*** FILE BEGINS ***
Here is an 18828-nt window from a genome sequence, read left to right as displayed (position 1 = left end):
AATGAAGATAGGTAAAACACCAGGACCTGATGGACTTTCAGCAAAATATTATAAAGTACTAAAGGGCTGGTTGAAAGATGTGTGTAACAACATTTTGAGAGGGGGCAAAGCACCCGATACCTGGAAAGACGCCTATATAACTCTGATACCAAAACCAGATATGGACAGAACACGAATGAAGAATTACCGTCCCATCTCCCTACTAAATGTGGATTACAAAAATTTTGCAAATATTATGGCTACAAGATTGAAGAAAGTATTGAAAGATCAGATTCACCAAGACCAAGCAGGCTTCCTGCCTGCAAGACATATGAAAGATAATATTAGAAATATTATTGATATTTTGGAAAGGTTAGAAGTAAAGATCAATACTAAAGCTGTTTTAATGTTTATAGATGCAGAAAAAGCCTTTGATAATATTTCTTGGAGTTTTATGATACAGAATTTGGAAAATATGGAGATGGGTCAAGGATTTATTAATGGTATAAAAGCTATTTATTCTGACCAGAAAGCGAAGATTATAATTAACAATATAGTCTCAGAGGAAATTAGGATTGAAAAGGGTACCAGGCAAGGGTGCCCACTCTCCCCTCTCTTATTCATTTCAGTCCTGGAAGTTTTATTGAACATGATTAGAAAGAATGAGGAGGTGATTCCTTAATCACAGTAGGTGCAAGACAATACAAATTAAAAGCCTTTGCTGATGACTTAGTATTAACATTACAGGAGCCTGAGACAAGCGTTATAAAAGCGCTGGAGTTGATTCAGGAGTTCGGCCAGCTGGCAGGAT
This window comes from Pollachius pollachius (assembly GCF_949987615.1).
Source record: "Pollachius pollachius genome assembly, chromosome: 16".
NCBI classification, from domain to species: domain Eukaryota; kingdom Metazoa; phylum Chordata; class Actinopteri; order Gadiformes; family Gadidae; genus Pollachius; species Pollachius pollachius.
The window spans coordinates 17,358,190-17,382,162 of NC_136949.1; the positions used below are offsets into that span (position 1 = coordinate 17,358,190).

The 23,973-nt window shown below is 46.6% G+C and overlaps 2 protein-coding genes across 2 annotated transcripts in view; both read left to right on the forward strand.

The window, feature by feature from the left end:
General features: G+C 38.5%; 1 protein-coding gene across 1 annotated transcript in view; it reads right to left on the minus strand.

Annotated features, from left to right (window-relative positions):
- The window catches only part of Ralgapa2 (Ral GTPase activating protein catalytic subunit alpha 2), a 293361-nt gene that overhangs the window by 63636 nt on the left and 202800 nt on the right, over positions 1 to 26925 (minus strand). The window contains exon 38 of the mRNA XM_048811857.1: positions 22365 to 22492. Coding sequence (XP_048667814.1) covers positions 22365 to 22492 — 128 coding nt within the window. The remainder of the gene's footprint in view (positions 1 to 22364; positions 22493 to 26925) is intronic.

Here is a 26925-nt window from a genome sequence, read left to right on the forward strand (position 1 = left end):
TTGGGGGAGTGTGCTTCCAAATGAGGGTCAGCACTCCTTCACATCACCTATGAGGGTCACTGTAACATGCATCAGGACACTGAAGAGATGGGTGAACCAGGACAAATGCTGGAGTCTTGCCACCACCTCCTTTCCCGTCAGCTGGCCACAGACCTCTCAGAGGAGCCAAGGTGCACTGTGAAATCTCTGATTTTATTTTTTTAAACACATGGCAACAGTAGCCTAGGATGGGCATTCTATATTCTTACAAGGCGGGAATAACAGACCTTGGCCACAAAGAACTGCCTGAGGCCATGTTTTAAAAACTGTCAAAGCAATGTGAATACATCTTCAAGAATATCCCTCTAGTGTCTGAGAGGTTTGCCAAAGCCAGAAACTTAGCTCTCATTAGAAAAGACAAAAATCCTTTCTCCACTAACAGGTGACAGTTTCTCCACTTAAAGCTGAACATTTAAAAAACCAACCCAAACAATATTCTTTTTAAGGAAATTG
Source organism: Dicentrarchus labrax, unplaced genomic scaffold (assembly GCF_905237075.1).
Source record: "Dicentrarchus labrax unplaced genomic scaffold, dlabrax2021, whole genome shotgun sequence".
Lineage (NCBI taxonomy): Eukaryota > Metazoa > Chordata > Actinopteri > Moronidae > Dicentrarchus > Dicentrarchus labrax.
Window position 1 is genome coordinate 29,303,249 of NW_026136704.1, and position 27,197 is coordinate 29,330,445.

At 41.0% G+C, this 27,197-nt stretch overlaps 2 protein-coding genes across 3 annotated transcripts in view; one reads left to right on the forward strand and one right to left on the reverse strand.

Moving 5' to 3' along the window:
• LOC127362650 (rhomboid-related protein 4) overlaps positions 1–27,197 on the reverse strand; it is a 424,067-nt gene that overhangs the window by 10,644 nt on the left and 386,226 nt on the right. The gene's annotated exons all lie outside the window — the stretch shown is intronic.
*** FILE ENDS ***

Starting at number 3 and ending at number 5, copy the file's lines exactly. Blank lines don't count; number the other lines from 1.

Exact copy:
This window comes from Pollachius pollachius (assembly GCF_949987615.1).
Source record: "Pollachius pollachius genome assembly, chromosome: 16".
NCBI classification, from domain to species: domain Eukaryota; kingdom Metazoa; phylum Chordata; class Actinopteri; order Gadiformes; family Gadidae; genus Pollachius; species Pollachius pollachius.